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Researcher explores reasons for Eastern Kentucky’s high rates of lung disease

Eastern Kentucky has long been recognized as having greater incidences of lung disease than other parts of the state. Even taking into account elevated smoking rates and the presence of coal dust, these incidences are much higher than would be statistically expected.

Dr. Susanne Arnold, Associate Director for Clinical Translation at the University of Kentucky’s Markey Cancer Center, is doing research in this area, looking for a reason for these startling realities. As an eighth-generation Kentuckian, the statistics trouble Arnold. She has been researching lung cancer almost since she began her medical career.

“When I began as a fellow, I developed an interest in lung cancer and lung cancer research, the clinical/therapeutic end of it where we’re trying novel new drugs and cancer therapies and such,” she said. “But in my clinics, I was always surrounded by the tragedy of lung cancer, and all my patients seemed to be coming from the eastern part of the state.”

Arnold’s research targets the 5th Congressional district, which is Appalachian Kentucky. She and her fellow investigators felt a certain sense of obligation to delve into this enigma.

“It’s our responsibility as a cancer center to address the cancer disparities in our state, and this is one of the biggies,” she said.

The case-controlled study involves finding lung cancer patients who are willing to fill out a questionnaire and donate tissues from their bodies and samples from their homes to the researchers.

“We go into their homes and interview them at length,” Arnold said. “We collect their toenails to do trace-elements analysis to see if there’s a higher amount of arsenic, chromium or cadmium in their bodies or other things that are linked to cancer. We sample their water and their soil.”

The samples are matched with controls from people who don’t have cancer but live in the area.

“We look at the differences in occupation, lifestyle, residence and the environmental toxins that they may become exposed to in that region, along with smoking and family history,” Arnold said.

The study began in 2011 and will continue until 2014. Kentucky Home Place, which has a large database of potential subjects, has been instrumental in finding people to participate in the study.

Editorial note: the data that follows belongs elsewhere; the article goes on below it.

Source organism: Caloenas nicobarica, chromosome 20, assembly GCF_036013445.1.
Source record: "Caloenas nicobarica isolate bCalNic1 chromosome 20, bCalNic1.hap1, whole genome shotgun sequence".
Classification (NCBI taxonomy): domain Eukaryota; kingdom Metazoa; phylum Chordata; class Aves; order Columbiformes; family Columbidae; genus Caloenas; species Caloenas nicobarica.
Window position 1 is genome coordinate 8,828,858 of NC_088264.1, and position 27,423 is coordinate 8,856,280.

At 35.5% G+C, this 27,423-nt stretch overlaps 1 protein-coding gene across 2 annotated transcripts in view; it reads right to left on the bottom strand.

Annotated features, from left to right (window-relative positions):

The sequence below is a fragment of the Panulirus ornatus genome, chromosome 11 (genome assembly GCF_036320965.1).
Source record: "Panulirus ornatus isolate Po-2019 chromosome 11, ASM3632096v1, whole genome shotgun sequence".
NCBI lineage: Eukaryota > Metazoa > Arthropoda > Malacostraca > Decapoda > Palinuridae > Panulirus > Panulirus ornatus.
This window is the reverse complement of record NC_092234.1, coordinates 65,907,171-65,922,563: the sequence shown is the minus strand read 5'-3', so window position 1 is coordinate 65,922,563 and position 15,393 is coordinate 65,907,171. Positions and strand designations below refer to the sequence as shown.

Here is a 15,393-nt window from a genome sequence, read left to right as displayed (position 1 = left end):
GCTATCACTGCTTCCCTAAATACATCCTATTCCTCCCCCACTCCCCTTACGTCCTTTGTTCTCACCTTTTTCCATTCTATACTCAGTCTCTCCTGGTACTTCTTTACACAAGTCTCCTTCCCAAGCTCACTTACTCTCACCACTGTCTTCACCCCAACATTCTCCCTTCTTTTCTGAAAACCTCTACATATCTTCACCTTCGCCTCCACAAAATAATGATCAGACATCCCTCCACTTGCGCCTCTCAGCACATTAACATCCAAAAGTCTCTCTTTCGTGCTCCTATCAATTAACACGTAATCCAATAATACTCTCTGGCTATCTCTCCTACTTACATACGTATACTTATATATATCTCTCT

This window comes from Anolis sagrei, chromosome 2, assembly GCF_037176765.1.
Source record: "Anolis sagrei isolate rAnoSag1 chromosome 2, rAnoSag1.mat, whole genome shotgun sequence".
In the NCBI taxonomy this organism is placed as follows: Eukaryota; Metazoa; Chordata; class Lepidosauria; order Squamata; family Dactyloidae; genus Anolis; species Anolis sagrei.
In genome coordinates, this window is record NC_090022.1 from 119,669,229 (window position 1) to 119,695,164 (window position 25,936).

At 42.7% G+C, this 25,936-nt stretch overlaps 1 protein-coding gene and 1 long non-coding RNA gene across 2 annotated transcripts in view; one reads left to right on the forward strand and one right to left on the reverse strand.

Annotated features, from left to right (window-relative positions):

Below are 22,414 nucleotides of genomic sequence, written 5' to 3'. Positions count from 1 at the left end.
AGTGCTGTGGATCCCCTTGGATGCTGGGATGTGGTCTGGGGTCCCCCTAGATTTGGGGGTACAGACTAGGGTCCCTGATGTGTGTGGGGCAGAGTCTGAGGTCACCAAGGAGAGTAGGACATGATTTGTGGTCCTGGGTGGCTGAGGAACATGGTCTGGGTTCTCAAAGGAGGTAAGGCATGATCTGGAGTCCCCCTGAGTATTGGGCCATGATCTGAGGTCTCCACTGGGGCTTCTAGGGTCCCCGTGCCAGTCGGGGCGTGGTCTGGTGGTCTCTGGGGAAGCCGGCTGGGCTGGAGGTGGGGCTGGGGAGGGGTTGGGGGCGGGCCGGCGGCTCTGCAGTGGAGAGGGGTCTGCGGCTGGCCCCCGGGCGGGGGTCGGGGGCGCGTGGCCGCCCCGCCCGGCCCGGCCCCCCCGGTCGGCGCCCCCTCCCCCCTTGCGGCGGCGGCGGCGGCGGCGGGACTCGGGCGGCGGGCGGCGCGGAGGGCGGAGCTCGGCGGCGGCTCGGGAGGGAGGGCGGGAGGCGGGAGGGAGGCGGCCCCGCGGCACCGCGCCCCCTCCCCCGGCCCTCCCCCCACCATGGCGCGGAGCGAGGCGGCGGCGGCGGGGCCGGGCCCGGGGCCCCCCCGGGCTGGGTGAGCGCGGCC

“They’re from the community, they’re trusted and they help to facilitate opening a door for us to do the research project,” Arnold said. “We’re going to have an immediate effect on those people, but also in the long run, the work with Kentucky Home Place may actually help drive solutions to some of the exposures and help with prevention.”

Arnold said it is too early to release any findings from the research as yet.

“To date we haven’t analyzed all of the specimens so I can’t say definitely we’re seeing arsenic and cancers in some people and not in others, and I don’t know if we’ll find that,” she said. “But the data will create a database and registry that will be very useful to many, many different researchers.”

Arnold said she has been impressed with the openness and willingness of the subjects she has met. “People have been extraordinarily generous in opening their homes and their lives to us,” she said. “They are pretty excited about it. Kentuckians, especially from that region, recognize how terrible the blight of cancer is and are willing to do something about it. They want to be part of the solution and are energized by our research and things that we can do to help change the pattern. [They say], ‘This happened to my mom, this happened to my dad. We’ve got to do something to stop it.’”

Better screening protocols and treatment opportunities will be two of the positive outcomes of Arnold’s study. “I hope it will provide some meaningful information that will help us change the track we’re on with lung cancer,” she said. “This study can add to the body of knowledge.”

by Tanya Tyler, Staff Writer, KY Doc Magazine



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